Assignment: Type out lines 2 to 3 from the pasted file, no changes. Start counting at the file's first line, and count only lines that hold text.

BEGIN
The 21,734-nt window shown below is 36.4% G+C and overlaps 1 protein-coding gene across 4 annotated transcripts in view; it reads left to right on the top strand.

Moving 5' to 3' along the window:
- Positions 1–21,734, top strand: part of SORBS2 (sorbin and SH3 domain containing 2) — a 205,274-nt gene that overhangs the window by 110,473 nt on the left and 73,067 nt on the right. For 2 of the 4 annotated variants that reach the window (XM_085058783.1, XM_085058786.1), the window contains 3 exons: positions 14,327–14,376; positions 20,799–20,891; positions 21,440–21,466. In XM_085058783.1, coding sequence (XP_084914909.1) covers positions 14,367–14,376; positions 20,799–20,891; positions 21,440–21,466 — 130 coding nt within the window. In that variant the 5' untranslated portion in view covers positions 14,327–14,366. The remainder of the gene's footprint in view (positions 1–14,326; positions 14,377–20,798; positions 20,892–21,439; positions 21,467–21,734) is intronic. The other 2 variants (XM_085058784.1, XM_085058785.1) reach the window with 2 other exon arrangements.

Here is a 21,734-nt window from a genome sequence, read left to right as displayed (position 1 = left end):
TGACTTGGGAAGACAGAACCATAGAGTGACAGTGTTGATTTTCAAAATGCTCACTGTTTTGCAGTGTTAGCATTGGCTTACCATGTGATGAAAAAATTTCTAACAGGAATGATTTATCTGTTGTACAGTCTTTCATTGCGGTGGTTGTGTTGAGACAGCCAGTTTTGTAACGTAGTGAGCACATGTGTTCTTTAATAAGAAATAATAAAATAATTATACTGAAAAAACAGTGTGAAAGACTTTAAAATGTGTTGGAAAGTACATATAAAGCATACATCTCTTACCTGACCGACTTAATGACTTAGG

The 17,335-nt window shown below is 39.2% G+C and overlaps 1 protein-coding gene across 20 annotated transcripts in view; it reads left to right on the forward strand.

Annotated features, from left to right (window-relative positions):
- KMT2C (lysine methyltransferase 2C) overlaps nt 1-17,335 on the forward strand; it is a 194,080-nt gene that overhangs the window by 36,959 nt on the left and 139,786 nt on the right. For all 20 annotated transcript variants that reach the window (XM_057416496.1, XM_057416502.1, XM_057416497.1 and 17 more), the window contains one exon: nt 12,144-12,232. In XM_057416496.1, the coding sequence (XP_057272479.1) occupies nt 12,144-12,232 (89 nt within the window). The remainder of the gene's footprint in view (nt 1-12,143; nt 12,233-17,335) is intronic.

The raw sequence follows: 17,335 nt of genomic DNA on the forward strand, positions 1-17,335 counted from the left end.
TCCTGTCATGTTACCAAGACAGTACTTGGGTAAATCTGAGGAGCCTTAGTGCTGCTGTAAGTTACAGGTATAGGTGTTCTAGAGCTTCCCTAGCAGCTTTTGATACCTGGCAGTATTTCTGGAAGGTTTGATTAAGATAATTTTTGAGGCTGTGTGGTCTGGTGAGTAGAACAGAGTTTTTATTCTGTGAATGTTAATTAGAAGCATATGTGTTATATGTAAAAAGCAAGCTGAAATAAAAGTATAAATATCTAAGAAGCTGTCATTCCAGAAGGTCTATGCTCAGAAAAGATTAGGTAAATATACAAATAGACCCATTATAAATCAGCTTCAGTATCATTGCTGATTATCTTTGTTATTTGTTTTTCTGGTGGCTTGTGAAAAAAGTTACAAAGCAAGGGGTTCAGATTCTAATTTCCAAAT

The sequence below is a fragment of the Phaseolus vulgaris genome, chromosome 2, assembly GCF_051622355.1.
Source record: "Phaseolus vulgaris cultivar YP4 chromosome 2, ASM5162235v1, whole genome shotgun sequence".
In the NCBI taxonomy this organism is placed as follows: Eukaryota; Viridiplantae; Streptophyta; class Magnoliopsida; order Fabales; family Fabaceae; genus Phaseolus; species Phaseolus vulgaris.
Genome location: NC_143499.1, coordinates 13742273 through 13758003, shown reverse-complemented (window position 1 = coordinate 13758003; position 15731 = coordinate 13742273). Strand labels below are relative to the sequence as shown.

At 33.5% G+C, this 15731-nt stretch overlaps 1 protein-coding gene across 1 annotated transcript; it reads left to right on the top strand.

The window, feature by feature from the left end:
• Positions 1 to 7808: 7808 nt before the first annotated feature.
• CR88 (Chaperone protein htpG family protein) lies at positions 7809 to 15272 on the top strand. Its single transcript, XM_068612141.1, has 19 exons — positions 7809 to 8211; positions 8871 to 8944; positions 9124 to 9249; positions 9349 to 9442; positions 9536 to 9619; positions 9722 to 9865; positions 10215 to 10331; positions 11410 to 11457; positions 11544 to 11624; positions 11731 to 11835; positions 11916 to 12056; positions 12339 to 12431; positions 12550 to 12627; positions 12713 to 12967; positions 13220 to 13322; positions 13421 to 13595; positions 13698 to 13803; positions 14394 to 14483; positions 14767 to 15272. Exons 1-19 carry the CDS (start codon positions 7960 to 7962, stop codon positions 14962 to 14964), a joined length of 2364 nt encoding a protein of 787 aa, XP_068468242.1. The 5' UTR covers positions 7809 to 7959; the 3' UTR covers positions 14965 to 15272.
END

Moving 5' to 3' along the window:
- Positions 1–21,734, top strand: part of SORBS2 (sorbin and SH3 domain containing 2) — a 205,274-nt gene that overhangs the window by 110,473 nt on the left and 73,067 nt on the right. For 2 of the 4 annotated variants that reach the window (XM_085058783.1, XM_085058786.1), the window contains 3 exons: positions 14,327–14,376; positions 20,799–20,891; positions 21,440–21,466. In XM_085058783.1, coding sequence (XP_084914909.1) covers positions 14,367–14,376; positions 20,799–20,891; positions 21,440–21,466 — 130 coding nt within the window. In that variant the 5' untranslated portion in view covers positions 14,327–14,366. The remainder of the gene's footprint in view (positions 1–14,326; positions 14,377–20,798; positions 20,892–21,439; positions 21,467–21,734) is intronic. The other 2 variants (XM_085058784.1, XM_085058785.1) reach the window with 2 other exon arrangements.